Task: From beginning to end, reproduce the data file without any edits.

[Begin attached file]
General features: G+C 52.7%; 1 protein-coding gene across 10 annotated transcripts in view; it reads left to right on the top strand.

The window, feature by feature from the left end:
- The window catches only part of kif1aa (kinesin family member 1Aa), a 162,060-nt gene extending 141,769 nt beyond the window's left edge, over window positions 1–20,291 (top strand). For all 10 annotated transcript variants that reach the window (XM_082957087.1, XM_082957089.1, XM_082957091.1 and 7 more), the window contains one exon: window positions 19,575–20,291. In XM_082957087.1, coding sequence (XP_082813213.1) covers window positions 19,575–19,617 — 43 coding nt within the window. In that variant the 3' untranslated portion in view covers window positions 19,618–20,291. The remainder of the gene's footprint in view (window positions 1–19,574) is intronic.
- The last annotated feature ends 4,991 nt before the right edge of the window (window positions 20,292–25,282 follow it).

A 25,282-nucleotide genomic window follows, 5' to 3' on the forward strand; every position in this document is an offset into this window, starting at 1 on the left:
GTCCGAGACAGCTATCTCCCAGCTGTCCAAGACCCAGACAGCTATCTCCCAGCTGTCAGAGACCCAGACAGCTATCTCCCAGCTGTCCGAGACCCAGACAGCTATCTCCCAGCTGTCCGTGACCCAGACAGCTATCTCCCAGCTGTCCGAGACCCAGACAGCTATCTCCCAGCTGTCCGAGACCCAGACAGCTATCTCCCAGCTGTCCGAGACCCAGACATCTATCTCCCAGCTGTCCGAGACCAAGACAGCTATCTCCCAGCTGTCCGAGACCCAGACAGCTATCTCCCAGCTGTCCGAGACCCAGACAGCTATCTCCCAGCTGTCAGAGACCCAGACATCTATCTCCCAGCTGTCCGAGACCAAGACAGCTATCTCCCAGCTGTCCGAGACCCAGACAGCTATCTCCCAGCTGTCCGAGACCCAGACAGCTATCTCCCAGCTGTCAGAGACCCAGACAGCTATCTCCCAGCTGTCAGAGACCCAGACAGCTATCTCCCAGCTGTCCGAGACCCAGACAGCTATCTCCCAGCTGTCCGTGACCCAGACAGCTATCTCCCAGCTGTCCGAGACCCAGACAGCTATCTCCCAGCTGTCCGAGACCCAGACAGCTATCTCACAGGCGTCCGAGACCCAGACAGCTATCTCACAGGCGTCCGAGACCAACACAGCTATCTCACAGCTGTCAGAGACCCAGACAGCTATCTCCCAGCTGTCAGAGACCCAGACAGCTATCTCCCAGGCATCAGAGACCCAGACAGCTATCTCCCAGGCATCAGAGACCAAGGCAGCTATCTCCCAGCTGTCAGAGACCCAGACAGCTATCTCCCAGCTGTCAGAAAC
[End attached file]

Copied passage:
General features: G+C 52.7%; 1 protein-coding gene across 10 annotated transcripts in view; it reads left to right on the top strand.

The window, feature by feature from the left end:
- The window catches only part of kif1aa (kinesin family member 1Aa), a 162,060-nt gene extending 141,769 nt beyond the window's left edge, over window positions 1–20,291 (top strand). For all 10 annotated transcript variants that reach the window (XM_082957087.1, XM_082957089.1, XM_082957091.1 and 7 more), the window contains one exon: window positions 19,575–20,291. In XM_082957087.1, coding sequence (XP_082813213.1) covers window positions 19,575–19,617 — 43 coding nt within the window. In that variant the 3' untranslated portion in view covers window positions 19,618–20,291. The remainder of the gene's footprint in view (window positions 1–19,574) is intronic.
- The last annotated feature ends 4,991 nt before the right edge of the window (window positions 20,292–25,282 follow it).

A 25,282-nucleotide genomic window follows, 5' to 3' on the forward strand; every position in this document is an offset into this window, starting at 1 on the left:
GTCCGAGACAGCTATCTCCCAGCTGTCCAAGACCCAGACAGCTATCTCCCAGCTGTCAGAGACCCAGACAGCTATCTCCCAGCTGTCCGAGACCCAGACAGCTATCTCCCAGCTGTCCGTGACCCAGACAGCTATCTCCCAGCTGTCCGAGACCCAGACAGCTATCTCCCAGCTGTCCGAGACCCAGACAGCTATCTCCCAGCTGTCCGAGACCCAGACATCTATCTCCCAGCTGTCCGAGACCAAGACAGCTATCTCCCAGCTGTCCGAGACCCAGACAGCTATCTCCCAGCTGTCCGAGACCCAGACAGCTATCTCCCAGCTGTCAGAGACCCAGACATCTATCTCCCAGCTGTCCGAGACCAAGACAGCTATCTCCCAGCTGTCCGAGACCCAGACAGCTATCTCCCAGCTGTCCGAGACCCAGACAGCTATCTCCCAGCTGTCAGAGACCCAGACAGCTATCTCCCAGCTGTCAGAGACCCAGACAGCTATCTCCCAGCTGTCCGAGACCCAGACAGCTATCTCCCAGCTGTCCGTGACCCAGACAGCTATCTCCCAGCTGTCCGAGACCCAGACAGCTATCTCCCAGCTGTCCGAGACCCAGACAGCTATCTCACAGGCGTCCGAGACCCAGACAGCTATCTCACAGGCGTCCGAGACCAACACAGCTATCTCACAGCTGTCAGAGACCCAGACAGCTATCTCCCAGCTGTCAGAGACCCAGACAGCTATCTCCCAGGCATCAGAGACCCAGACAGCTATCTCCCAGGCATCAGAGACCAAGGCAGCTATCTCCCAGCTGTCAGAGACCCAGACAGCTATCTCCCAGCTGTCAGAAAC